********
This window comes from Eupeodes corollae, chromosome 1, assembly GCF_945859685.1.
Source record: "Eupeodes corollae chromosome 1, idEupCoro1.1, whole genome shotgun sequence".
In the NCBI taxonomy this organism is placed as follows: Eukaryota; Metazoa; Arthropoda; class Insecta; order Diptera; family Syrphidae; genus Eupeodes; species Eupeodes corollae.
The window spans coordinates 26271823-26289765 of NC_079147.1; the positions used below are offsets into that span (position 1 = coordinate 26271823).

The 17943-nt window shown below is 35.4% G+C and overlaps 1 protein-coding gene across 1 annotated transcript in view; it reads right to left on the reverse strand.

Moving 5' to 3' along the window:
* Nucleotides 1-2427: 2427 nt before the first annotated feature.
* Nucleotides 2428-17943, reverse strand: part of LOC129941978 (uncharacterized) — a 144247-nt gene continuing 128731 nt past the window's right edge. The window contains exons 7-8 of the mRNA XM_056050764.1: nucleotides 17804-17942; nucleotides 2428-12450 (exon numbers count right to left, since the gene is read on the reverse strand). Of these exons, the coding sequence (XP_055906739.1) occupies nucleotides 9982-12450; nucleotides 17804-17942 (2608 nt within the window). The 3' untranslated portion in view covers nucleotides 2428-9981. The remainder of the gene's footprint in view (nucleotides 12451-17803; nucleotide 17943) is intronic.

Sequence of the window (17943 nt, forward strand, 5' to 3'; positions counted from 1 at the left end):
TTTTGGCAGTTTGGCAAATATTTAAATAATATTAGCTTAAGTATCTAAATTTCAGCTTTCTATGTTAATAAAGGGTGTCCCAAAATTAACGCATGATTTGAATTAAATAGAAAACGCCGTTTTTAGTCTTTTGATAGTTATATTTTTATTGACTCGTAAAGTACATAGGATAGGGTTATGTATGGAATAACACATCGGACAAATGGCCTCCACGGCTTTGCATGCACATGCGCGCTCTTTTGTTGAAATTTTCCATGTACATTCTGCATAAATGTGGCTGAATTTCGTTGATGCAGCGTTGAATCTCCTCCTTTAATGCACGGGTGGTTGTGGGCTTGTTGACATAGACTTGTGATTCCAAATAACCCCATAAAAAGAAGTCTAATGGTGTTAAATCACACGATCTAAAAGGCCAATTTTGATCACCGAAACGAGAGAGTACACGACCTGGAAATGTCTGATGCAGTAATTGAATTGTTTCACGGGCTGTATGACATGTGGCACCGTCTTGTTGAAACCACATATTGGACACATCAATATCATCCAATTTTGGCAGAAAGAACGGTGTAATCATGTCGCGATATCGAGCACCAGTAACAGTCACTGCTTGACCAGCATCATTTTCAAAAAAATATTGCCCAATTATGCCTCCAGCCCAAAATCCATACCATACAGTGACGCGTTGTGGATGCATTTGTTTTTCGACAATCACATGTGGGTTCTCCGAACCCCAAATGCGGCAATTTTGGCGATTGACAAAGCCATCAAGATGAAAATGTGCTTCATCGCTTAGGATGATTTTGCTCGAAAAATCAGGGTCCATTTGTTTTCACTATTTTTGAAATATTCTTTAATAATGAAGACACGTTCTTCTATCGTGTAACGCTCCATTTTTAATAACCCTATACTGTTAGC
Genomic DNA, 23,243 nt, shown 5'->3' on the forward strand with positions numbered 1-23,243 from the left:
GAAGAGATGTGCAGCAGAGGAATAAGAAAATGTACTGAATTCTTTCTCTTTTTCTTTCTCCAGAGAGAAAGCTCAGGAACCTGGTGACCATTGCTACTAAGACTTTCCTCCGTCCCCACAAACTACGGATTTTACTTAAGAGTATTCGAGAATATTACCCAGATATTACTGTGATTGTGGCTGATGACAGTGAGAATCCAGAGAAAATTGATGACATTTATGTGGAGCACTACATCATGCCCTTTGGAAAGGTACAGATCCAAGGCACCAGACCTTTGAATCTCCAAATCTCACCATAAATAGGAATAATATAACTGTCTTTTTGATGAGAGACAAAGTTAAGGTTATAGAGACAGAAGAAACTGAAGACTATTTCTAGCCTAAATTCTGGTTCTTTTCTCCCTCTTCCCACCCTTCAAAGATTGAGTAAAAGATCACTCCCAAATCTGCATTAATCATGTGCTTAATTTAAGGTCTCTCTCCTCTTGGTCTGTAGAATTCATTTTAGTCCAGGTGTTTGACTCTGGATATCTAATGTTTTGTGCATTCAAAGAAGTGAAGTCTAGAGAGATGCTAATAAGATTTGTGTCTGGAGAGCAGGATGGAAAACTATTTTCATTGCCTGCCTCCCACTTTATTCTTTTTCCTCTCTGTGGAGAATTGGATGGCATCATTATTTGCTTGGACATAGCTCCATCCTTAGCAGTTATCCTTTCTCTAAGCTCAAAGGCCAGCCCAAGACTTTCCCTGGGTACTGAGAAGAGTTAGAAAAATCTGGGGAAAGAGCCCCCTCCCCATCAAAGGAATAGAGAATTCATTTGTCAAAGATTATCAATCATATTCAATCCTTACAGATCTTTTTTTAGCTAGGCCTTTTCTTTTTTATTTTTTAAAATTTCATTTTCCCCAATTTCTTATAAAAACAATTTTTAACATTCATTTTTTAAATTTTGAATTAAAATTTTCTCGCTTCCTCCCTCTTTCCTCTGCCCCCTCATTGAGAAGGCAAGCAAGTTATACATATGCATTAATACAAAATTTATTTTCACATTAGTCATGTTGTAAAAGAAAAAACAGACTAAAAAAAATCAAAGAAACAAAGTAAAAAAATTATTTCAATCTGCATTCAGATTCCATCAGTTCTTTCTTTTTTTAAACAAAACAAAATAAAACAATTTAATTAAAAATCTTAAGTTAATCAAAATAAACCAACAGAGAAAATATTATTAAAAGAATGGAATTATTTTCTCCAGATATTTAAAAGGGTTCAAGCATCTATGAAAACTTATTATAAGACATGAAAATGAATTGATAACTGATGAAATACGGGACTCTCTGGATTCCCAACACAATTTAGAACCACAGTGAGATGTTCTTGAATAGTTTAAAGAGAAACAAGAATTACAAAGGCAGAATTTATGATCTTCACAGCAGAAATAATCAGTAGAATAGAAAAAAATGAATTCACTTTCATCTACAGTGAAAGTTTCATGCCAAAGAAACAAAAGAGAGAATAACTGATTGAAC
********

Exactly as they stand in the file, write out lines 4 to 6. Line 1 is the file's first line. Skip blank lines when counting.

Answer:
The window spans coordinates 26271823-26289765 of NC_079147.1; the positions used below are offsets into that span (position 1 = coordinate 26271823).

The 17943-nt window shown below is 35.4% G+C and overlaps 1 protein-coding gene across 1 annotated transcript in view; it reads right to left on the reverse strand.

Moving 5' to 3' along the window: